A. REDUCTION – The process of breaking down all of an individual’s thought components. Who are they…really? The thinking here is that we need to isolate elements that distinguish an individual, to identify the tiles of his or her personal mosaic and to shed layers of poor habits that have built up over the life of an elementary and secondary educational experience. In doing so, the program prepares a person to embrace a productive work ethic by identifying restrictors and replacing them with motivators, such as virtues, cultural considerations, and human dynamics.

B. RECONSTRUCTION – The process of bringing all of those components (pieces) back together that were identified through the reduction process, with a specific awareness of any modifications that were identified during the reduction phase. Has anything changed? Have there been enhancements or a new awareness generated through the elimination of restrictors and the incorporation of virtues, culture and human dynamics? This process includes a core instructional piece on CREATIVE INTELLIGENCE, ORGANIZATIONAL INTELLIGENCE, AND FUNCTIONAL INTELLIGENCE.

C. RESTORATION – The process of restoring the whole person, with a new awareness of natural intelligence and natural thinking. This phase merges the way things are (invariant principles) with the way we perceive them to be (variant principles). The goal is to reshape the individual’s approach to social realities through incorporation of a functional intelligence engine fueled by creative and organizational intelligences.

The program also proposes that:
A. The instructor implements a proactive holistic extension and observation component, with regular meetings, on campus office hours and e-mail access to monitor student progress.

B. Instructors network and communicate with guidance counselors, other instructors and professors for co-curricular and extra-curricular experiences promoting success.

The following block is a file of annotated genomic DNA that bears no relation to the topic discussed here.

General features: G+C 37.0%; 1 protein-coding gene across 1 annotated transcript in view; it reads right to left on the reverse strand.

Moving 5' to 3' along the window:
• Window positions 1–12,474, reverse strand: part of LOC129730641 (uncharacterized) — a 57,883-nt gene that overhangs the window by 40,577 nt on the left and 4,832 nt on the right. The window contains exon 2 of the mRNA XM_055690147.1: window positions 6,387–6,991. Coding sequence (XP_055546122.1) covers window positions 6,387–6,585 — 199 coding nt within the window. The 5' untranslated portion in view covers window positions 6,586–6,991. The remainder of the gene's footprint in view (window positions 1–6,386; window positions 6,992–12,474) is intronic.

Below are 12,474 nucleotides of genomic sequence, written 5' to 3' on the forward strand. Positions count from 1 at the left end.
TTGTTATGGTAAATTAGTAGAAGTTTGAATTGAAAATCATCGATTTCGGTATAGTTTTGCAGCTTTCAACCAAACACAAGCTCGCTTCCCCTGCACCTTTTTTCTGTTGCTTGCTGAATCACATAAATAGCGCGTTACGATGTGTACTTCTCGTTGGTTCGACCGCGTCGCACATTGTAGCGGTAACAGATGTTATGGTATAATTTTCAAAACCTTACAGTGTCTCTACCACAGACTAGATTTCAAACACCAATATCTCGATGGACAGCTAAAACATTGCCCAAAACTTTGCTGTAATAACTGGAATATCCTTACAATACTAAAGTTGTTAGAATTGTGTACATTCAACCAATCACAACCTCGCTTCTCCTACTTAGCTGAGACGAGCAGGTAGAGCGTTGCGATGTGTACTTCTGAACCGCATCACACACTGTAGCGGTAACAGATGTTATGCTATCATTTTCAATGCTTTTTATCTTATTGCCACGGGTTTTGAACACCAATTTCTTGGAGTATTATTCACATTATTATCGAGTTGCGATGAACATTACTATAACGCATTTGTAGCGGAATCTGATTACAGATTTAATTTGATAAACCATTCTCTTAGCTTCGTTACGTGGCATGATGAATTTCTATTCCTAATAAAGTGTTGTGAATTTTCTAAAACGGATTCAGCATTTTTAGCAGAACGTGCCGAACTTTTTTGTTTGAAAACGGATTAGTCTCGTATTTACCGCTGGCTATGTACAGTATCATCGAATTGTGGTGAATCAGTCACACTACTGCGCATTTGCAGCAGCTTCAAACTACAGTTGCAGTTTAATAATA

C. Closer attention is paid to high-risk students so that instructors can respond accordingly within institutional guidelines and resources.

D. A system of student referrals be implemented, allowing access to resources such as campus libraries, career counseling, financial aid, health and disabilities services, and academic advisement.

There are several other areas of interest and concern for students which the curriculum engages. Chief among these are the Great Restrictors. The program identifies four powerful restrictors that cause us to lose focus, confuse our priorities and make our goals less attainable. The curriculum acknowledges these restrictors in the students’ lives and presents numerous ways to eliminate them.

From the above, the program advances to examination of “The Virtues.” There we emphasize the value of pursuing virtues such as patience, endurance, clarity, courage, strength, honesty, cooperation, determination, and more. Discussions are held concerning virtue and intelligence. Understanding the relationship between virtues and intelligence implies employing these virtues in all of our actions. The plan here is to minimize the students’ restrictive instincts, which are the feelings that keep them from learning, by relating their instincts to virtues.

Other factors such as Cultural and Human Dynamics are also addressed. Models of various positive and negative character traits are presented to students. Discussions are generated aligning students with these models, showing where they are now and where they will be—or may not be—in the future.

Through The Exceptional Mind and Student Success, students as well as educators and parents are presented with proven formats for advancing educational achievement, experientially as well as scientifically. A fundamental architecture of direction leads participants to discover concrete laws of control, power and action.

For additional information regarding The Exceptional Mind and Student Success program, please contact

Author's Bio: 

Dr. Robert J. Flower, Ph.D. is a successful entrepreneur, and Mensa scholar who has spent over 30 years analyzing human potential and developing an innovative methodology that allows people to reach the utmost levels of success in their personal and professional endeavors. Dr. Flower holds a Doctorate of Philosophy from Walden University in General Systems Sciences. He resides in New York with his wife Angela, enjoys free time on the golf course, trapshooting and with his three children and three grandchildren.